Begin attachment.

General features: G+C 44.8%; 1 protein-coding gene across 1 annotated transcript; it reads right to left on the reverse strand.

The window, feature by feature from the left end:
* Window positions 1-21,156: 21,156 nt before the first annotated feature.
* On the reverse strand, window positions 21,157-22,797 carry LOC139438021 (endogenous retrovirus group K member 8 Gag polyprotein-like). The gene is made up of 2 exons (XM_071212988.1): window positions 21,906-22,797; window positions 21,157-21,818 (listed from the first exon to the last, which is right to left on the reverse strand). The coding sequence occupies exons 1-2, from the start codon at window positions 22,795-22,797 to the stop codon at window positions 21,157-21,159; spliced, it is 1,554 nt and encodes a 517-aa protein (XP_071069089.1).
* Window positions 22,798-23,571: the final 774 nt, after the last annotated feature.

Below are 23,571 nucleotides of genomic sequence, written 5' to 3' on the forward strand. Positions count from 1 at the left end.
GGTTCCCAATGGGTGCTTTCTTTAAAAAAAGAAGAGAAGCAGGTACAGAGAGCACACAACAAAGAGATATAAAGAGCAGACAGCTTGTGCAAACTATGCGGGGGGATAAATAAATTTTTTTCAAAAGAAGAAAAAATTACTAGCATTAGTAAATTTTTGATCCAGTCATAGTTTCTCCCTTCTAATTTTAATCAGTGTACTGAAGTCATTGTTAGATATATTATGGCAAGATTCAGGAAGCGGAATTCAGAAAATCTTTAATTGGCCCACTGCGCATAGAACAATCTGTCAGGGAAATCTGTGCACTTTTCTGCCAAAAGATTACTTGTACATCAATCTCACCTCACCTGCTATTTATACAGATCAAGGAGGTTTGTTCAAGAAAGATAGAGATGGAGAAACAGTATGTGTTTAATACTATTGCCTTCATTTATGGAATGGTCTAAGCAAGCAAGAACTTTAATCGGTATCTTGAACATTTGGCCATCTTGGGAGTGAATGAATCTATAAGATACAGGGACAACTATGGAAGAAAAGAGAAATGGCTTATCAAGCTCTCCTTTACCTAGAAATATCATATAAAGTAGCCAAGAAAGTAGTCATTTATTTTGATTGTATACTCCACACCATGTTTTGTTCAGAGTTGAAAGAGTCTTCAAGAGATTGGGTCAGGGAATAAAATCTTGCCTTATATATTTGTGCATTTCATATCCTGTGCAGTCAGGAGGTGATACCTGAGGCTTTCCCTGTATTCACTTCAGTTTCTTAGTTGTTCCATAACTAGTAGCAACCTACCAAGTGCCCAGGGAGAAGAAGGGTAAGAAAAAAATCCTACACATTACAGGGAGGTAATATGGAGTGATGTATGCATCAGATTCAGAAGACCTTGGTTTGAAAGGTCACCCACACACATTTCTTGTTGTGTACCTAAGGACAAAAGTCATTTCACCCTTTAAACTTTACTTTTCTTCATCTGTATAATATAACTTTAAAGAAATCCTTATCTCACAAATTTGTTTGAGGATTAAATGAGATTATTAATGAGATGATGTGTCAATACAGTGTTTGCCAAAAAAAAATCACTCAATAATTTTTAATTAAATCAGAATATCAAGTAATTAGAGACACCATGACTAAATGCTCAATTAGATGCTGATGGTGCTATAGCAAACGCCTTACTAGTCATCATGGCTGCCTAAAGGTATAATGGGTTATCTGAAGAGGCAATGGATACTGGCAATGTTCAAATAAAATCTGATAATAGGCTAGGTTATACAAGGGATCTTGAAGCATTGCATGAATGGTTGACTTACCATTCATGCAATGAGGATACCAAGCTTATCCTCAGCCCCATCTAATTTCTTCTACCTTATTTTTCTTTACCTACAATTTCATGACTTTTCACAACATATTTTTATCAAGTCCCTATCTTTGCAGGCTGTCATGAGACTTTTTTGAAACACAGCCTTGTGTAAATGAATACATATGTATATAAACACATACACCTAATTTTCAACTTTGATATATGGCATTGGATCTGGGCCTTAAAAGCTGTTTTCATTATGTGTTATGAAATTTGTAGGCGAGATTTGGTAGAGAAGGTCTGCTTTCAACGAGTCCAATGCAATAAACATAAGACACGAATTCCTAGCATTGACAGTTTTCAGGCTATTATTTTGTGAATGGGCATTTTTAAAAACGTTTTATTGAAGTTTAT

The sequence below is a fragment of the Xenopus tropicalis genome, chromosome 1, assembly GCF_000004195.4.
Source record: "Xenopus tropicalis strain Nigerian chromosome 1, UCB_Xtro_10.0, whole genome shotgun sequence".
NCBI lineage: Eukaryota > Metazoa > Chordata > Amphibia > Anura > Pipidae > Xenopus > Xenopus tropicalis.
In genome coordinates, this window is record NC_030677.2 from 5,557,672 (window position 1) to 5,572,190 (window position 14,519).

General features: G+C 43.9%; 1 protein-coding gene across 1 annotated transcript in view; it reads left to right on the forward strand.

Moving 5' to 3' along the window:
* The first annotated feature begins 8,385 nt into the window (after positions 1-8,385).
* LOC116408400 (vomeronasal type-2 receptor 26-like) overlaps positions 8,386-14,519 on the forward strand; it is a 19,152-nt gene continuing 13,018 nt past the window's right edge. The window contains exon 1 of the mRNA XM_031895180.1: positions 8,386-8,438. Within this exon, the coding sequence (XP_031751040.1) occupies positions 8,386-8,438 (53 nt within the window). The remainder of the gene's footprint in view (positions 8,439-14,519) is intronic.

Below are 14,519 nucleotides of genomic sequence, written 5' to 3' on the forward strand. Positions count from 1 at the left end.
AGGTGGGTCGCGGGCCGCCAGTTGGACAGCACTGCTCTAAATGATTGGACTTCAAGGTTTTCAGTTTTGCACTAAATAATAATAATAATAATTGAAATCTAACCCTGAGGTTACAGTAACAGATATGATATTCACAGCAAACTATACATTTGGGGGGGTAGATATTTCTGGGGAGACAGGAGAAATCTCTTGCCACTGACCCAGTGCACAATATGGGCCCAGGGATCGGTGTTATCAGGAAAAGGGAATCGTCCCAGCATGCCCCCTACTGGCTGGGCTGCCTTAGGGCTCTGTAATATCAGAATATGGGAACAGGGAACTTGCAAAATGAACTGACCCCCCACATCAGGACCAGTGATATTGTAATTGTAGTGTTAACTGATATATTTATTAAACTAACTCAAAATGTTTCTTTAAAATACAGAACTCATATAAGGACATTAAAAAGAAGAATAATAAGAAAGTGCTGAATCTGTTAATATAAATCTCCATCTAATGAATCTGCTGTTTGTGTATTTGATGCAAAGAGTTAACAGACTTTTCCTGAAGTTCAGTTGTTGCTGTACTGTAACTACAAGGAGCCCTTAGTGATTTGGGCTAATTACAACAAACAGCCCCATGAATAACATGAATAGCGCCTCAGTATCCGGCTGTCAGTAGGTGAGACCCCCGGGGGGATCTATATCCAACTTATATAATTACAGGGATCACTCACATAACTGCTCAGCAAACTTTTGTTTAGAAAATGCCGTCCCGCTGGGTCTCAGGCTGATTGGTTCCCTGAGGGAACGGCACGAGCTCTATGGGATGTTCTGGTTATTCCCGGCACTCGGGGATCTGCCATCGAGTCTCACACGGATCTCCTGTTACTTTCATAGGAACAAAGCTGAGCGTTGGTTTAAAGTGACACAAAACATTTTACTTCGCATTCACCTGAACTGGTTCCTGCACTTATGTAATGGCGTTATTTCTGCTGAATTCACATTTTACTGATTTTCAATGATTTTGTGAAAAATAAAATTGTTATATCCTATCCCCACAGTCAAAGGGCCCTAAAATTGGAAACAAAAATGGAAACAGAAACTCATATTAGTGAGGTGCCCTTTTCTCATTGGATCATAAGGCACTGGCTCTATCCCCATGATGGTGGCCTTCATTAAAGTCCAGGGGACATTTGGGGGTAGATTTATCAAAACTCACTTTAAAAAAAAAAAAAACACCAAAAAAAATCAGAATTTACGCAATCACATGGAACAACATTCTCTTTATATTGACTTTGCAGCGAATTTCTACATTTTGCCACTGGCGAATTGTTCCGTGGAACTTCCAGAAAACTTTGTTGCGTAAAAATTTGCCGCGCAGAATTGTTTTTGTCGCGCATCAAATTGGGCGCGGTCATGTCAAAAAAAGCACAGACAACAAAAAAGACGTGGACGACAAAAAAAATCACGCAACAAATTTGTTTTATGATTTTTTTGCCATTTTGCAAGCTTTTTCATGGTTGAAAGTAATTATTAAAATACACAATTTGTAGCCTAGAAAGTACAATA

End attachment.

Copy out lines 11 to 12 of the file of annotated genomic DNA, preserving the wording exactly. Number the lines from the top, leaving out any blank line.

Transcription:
In genome coordinates, this window is record NC_030677.2 from 5,557,672 (window position 1) to 5,572,190 (window position 14,519).

General features: G+C 43.9%; 1 protein-coding gene across 1 annotated transcript in view; it reads left to right on the forward strand.